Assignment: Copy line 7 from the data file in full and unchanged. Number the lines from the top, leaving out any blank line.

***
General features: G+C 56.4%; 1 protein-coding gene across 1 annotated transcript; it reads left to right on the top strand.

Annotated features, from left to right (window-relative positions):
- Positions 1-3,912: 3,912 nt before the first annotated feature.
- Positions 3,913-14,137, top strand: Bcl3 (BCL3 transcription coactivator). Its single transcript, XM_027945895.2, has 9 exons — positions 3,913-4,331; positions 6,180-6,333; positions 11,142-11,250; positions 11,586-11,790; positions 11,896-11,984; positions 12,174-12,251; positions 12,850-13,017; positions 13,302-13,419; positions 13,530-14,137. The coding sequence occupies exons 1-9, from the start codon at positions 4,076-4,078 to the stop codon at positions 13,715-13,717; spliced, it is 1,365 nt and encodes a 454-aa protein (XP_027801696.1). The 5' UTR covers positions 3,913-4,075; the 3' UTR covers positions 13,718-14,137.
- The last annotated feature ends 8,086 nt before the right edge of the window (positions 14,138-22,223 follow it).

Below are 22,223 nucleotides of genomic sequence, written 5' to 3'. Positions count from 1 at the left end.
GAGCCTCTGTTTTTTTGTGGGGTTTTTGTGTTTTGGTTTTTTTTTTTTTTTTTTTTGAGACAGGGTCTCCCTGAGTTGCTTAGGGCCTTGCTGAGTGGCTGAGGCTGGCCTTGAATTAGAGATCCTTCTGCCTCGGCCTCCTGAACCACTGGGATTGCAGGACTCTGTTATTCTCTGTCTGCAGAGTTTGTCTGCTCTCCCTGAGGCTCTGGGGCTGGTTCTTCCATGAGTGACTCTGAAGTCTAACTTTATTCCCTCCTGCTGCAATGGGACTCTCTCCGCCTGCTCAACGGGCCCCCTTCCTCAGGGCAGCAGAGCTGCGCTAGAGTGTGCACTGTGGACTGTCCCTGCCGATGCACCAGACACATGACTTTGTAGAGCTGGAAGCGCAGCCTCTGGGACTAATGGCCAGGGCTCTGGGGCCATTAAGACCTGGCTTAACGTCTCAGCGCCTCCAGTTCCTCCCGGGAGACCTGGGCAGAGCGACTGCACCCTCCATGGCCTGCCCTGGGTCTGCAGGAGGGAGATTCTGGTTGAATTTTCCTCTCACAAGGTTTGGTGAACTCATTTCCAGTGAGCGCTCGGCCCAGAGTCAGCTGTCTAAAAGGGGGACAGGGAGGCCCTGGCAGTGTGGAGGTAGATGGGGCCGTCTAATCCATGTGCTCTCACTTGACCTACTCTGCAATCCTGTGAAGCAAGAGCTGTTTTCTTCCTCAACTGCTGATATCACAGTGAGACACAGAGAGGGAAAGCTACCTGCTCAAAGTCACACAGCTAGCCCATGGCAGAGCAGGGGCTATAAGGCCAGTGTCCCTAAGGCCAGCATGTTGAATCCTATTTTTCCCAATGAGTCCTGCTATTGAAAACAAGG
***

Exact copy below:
GAGCCTCTGTTTTTTTGTGGGGTTTTTGTGTTTTGGTTTTTTTTTTTTTTTTTTTTGAGACAGGGTCTCCCTGAGTTGCTTAGGGCCTTGCTGAGTGGCTGAGGCTGGCCTTGAATTAGAGATCCTTCTGCCTCGGCCTCCTGAACCACTGGGATTGCAGGACTCTGTTATTCTCTGTCTGCAGAGTTTGTCTGCTCTCCCTGAGGCTCTGGGGCTGGTTCTTCCATGAGTGACTCTGAAGTCTAACTTTATTCCCTCCTGCTGCAATGGGACTCTCTCCGCCTGCTCAACGGGCCCCCTTCCTCAGGGCAGCAGAGCTGCGCTAGAGTGTGCACTGTGGACTGTCCCTGCCGATGCACCAGACACATGACTTTGTAGAGCTGGAAGCGCAGCCTCTGGGACTAATGGCCAGGGCTCTGGGGCCATTAAGACCTGGCTTAACGTCTCAGCGCCTCCAGTTCCTCCCGGGAGACCTGGGCAGAGCGACTGCACCCTCCATGGCCTGCCCTGGGTCTGCAGGAGGGAGATTCTGGTTGAATTTTCCTCTCACAAGGTTTGGTGAACTCATTTCCAGTGAGCGCTCGGCCCAGAGTCAGCTGTCTAAAAGGGGGACAGGGAGGCCCTGGCAGTGTGGAGGTAGATGGGGCCGTCTAATCCATGTGCTCTCACTTGACCTACTCTGCAATCCTGTGAAGCAAGAGCTGTTTTCTTCCTCAACTGCTGATATCACAGTGAGACACAGAGAGGGAAAGCTACCTGCTCAAAGTCACACAGCTAGCCCATGGCAGAGCAGGGGCTATAAGGCCAGTGTCCCTAAGGCCAGCATGTTGAATCCTATTTTTCCCAATGAGTCCTGCTATTGAAAACAAGG